Through training in and support for management information systems, Jasmine Aguilar is enabling rural citizens' groups in Mexico to draw lessons from their work and develop long-term strategies by expanding their access to information about their own and one another's programs and successes.

This profile below was prepared when Jasmine Aguilar was elected to the Ashoka Fellowship in 1993.

Additional information on this Fellow is also available in Español y Español.

Asociación sin fines de lucro que busca contribuir a la sustentabilidad de la vida en el planeta y a la resolución de problemas socio ambientales, poniendo énfasis en la generación de conocimientos útiles, la gestión comunitaria de los recursos naturales, el mejoramiento de la calidad de vida, el ejercicio pleno de los derechos colectivos e individuales de hombres y mujeres y la equidad en los vínculos campo-ciudad. Con ello colaboramos en los cambios civilizatorios que requieren las generaciones presentes y futuras, y conformamos un espacio de resistencia propositiva con una visión liberatoria de apoyo a lo más vital de la naturaleza y de nuestras culturas.

Jasmine Aguilar trabaja en la resolución de problemas socio-ambientales desde la gestión comunitaria de los recursos naturales e incide en la elaboración de políticas públicas en el ámbito rural. Por medio de su organización PASOS, Jasmine contribuye a la sustentabilidad ambiental, el mejoramiento de calidad de vida, los derechos colectivos e individuales de las personas como la equidad entre campo y ciudad. 



Through training in and support for management information systems, Jasmine Aguilar is enabling rural citizens' groups in Mexico to draw lessons from their work and develop long-term strategies by expanding their access to information about their own and one another's programs and successes.


Since the mid-1980s, there has been a proliferation of citizens' organizations in Mexico that work to improve the living conditions in Mexico's poor farming communities. There are more than 500 regional farming organizations alone. Jasmine Aguilar has experienced firsthand the frustration faced by local advisers who often work in isolation one another and find themselves reinventing programs without the benefit of one another's data or track records. By developing an effective system for assessing the success of community-based programs in the farming sector, she is developing a training dimension for their work and generally strengthening civil society in Mexico.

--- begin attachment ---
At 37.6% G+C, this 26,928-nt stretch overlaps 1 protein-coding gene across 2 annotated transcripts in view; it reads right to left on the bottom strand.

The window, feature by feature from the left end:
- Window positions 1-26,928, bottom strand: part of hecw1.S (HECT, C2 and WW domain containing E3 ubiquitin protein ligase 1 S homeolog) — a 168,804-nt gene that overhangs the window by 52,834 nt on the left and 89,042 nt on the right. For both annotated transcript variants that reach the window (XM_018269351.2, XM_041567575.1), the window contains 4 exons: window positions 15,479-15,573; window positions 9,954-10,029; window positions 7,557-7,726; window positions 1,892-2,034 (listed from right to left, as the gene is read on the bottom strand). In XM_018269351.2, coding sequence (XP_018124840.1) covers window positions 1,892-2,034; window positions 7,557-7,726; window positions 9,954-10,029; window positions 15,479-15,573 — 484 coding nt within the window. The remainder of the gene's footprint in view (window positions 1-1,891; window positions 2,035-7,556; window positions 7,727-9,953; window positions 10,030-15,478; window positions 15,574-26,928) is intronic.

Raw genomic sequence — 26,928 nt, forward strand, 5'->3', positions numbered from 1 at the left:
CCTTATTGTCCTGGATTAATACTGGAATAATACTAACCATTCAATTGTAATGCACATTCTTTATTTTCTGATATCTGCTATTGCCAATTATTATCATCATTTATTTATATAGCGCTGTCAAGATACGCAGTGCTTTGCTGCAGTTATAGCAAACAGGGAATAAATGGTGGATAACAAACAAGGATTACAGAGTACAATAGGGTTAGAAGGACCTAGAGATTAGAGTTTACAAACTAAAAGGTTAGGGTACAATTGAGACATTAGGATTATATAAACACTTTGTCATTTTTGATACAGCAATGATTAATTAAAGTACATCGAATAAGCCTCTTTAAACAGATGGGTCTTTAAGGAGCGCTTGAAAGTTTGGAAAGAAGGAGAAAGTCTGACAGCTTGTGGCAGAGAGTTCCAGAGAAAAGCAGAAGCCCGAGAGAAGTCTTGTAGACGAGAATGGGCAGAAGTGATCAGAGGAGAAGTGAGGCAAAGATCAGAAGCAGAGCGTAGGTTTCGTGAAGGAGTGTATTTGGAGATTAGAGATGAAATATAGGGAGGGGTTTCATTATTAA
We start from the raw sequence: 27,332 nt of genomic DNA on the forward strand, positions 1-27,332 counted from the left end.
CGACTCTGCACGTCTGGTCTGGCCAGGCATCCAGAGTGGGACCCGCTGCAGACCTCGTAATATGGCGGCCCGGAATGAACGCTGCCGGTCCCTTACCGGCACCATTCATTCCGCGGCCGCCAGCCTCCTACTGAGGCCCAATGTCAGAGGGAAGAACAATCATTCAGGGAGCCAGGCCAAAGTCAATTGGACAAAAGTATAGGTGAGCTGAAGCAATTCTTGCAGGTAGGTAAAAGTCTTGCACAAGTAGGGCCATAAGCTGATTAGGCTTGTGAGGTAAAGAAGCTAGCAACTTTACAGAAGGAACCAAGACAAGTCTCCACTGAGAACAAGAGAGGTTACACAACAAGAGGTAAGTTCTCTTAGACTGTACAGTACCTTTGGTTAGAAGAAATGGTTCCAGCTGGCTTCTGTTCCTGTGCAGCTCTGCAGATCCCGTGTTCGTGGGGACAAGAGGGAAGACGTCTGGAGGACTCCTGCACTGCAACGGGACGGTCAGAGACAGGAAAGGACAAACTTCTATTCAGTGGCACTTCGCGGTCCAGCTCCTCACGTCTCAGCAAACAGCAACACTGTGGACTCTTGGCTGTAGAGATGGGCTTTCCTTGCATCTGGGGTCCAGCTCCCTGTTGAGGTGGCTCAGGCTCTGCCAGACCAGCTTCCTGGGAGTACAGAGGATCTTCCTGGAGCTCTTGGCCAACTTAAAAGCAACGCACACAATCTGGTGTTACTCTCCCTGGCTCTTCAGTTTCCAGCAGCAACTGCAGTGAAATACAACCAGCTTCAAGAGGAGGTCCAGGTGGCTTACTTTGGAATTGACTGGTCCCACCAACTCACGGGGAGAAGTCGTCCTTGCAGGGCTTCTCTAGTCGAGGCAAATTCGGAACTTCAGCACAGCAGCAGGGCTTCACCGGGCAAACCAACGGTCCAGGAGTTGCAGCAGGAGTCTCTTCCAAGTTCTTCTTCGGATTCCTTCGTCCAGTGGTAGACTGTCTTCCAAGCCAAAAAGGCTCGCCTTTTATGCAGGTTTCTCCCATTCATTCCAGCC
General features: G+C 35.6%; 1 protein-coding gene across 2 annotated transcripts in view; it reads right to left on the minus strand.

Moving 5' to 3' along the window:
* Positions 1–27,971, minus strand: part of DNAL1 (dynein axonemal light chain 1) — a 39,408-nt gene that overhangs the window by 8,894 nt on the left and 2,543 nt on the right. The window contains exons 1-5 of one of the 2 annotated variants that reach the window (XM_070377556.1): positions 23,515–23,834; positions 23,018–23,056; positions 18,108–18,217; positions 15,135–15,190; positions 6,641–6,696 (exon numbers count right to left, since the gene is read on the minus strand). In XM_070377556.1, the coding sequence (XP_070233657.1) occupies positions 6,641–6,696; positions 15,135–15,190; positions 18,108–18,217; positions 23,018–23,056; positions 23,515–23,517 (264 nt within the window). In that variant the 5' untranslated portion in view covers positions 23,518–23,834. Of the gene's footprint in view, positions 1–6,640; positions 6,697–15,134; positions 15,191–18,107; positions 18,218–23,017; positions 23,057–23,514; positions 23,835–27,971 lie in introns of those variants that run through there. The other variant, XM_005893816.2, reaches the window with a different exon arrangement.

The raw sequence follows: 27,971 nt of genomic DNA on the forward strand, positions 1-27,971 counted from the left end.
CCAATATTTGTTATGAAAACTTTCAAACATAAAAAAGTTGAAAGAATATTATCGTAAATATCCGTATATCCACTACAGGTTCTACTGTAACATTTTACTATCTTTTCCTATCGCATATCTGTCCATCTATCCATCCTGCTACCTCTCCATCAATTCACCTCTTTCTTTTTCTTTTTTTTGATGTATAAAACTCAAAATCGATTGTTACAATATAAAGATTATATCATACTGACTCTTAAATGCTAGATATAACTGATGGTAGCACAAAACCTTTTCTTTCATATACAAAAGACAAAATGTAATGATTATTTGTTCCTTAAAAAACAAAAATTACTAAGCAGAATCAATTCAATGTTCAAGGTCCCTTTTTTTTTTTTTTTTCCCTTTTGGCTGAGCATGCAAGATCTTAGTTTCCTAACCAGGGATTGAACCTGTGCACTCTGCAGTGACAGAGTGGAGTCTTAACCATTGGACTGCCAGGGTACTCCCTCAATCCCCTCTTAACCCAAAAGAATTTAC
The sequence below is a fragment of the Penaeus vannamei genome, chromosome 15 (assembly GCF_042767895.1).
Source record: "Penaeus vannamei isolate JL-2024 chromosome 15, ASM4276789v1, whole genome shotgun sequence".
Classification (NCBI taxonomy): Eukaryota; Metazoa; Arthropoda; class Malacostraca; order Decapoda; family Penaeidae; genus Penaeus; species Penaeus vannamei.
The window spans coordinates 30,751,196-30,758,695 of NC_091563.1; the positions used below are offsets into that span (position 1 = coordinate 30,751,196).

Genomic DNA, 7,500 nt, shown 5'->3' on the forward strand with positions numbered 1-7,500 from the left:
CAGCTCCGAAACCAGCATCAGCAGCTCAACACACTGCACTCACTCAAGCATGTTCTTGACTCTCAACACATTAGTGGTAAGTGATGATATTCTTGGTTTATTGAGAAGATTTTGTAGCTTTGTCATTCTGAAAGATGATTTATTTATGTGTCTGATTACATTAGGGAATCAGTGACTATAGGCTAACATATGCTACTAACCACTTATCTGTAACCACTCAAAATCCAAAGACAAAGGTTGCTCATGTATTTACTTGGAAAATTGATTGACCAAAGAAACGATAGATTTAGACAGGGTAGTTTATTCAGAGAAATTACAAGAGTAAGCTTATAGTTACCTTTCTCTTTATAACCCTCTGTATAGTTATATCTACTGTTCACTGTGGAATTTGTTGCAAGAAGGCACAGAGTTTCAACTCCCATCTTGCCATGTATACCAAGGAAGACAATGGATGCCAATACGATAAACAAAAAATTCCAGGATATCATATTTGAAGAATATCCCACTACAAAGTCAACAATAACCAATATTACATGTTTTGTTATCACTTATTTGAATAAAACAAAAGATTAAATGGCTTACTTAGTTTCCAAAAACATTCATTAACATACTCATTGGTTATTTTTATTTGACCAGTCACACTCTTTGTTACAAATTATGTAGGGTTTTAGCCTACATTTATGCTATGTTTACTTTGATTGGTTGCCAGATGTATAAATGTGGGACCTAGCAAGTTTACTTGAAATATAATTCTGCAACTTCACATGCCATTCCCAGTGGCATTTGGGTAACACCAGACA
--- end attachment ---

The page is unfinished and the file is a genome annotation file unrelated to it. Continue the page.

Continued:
Jasmine coordinates input from farming organizations, other citizens' organizations, academics, consultants and government officials to systematize and disseminate their experiences in rural development. In this manner, not only will the farmers and other advisers be able to avoid repeating one another's mistakes, but they will also be able to make use of successful or innovative ideas and help establish long-term cooperative strategies for entire regions.


Although their projects have managed to improve local economies and have introduced fundamental public and health services, many of the rural citizens' organizations in Mexico have established isolated programs focused on solving immediate problems. All too often they do not have a long term strategy and rarely one that would carry their impact to areas beyond the few villages they serve directly. Often the projects have been designed by outsiders who are not familiar with the local people's history, needs or expectations, and who are obliged to learn, often at considerable cost, how to adapt their approach and tools to the realities of the rural communities.

Consequently, the number of unsuccessful, limited-impact attempts at rural development by far exceeds that of successful ones. Poorly planned investments have left abandoned chicken farms, idle corn mills and other examples of failed projects all across Mexico.